It is unclear whether plans that pay cash while hospitalized constitute insurance coverage; such plans are not mentioned in the Manuals or survey text.
1993 to 1996
The Manuals adopted a different approach. In these years, interviewers were told that single service plans were a form of private health insurance. The 1993 to 1996 Field Representative's Manuals defined private insurance as "Any type of health insurance (other than the public programs [already asked about in the survey] including coverage by a health maintenance organization (HMO) AND single service plans." Because of this change in the definition of private insurance in1993 to 1996, dental coverage in the form of single service plans may have been considered private insurance in these years. Survey questions for 1993 to 1996 also uniquely used insurance coverage during the previous month as the reference period, while all other years referred to coverage at the time of the survey.
1997 to 1999
Plans that only provide extra cash while hospitalized or pay for only one type of service were not considered to be private insurance plans. For 2000 forward, respondents could select single service plans from the choices listed on flashcard specifying types of coverage, but these single service plans are excluded from the recoded variable HIPRIVATEE, which indicates private insurance coverage.
The Field Representative's Manuals generally described private plans as any insurance other than public insurance (i.e., Medicare, Medicaid, Children's Health Insurance Program [CHIP], Military health care [TRICARE/VA/CHAMP-VA], Indian Health Service, state-sponsored health plans, and other government programs). Single service plans or plans that paid extra cash while hospitalized were not considered to be private insurance for 1997 forward.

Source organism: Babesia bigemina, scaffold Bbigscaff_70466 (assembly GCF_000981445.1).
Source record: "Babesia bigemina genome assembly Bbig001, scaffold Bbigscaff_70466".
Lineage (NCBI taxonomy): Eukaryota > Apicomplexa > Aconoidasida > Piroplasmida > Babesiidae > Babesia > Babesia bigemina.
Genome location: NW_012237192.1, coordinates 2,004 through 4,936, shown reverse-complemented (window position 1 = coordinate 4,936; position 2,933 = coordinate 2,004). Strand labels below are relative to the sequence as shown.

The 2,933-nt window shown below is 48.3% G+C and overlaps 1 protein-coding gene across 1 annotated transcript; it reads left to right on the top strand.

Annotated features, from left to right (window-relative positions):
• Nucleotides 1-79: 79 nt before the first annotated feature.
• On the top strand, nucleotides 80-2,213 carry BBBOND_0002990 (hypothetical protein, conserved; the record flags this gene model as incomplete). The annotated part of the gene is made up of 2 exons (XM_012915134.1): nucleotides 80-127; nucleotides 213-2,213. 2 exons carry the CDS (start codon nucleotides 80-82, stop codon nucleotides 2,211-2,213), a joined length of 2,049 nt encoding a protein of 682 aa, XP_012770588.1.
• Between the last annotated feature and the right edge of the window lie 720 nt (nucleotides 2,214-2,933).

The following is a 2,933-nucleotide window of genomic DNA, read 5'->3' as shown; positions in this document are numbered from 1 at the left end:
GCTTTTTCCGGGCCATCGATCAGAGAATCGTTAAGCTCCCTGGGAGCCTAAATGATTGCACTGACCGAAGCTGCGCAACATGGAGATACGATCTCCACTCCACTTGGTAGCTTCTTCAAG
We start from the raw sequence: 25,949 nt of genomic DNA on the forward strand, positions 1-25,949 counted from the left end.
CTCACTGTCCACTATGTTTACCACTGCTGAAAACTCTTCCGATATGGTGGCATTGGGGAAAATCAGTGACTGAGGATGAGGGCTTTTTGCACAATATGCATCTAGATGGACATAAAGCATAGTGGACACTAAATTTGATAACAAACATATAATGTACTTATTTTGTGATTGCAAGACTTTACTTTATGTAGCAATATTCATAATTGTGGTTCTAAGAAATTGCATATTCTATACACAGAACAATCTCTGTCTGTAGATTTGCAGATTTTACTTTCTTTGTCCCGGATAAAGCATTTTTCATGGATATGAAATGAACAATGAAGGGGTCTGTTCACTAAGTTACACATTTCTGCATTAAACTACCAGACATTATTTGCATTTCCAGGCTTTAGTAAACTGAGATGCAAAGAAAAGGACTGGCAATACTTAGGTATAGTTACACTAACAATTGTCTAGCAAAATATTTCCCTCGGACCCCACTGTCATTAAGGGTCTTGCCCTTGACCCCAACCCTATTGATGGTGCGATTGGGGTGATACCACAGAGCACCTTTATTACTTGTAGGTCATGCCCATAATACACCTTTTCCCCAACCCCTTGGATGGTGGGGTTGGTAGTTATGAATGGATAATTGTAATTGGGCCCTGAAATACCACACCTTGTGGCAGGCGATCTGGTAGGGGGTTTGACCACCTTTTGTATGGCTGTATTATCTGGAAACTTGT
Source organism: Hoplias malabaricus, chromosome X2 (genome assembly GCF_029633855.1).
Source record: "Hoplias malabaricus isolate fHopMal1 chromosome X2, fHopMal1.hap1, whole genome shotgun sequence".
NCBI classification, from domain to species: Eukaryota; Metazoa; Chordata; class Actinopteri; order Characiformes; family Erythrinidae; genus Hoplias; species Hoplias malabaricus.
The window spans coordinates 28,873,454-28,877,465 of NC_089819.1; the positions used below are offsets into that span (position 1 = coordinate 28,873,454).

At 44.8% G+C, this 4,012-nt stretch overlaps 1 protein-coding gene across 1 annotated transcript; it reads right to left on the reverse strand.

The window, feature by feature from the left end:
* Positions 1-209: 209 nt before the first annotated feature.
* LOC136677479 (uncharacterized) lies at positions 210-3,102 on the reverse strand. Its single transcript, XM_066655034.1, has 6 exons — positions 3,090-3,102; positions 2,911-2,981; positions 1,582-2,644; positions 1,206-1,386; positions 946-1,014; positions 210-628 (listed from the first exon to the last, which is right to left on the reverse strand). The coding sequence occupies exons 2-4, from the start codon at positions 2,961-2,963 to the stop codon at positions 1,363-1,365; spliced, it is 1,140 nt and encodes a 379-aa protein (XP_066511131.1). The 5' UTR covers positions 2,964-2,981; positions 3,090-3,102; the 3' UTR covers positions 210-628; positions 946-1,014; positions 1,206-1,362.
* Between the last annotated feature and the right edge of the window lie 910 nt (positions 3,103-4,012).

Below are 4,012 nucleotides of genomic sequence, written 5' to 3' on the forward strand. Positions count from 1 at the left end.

The Manuals for the most recent period also instructed interviewers to count insurance coverage through COBRA and TCC as private insurance (categorized as "from employer or workplace"). The Manuals' discussion of COBRA and TCC was as follows:
"If a respondent indicates that he/she is covered by COBRA (the Consolidated Omnibus Budget Reconciliation Act of 1985) or by TTC (Temporary Consolidation of Coverage), this should be coded as a Private Health Insurance Plan from employer or workplace. COBRA provides a bridge between health plans for qualified workers, their spouses and their dependent children when their health insurance might otherwise be cut off. Under this act, if a person voluntarily resigns from a job or is terminated for any reason other than 'gross misconduct,' they are guaranteed the right to continue in their former employers group health insurance plan as an individual or family health care coverage for up to 18 months at one's own expense. In some cases, a spouse and dependent children are also eligible for COBRA coverage for as long as three years. The TCC program is similar to COBRA. This program is available to federal employees. If a person loses Federal Employees Health Benefit (FEHB) coverage because of separation from federal service, they may enroll under the TCC provision of FEHB law to continue coverage for up to 18 months at their own expense in a FEHB plan. Family members who lose coverage because they are no longer eligible may enroll under TCC to continue FEHB coverage for up to 36 months at their own expense."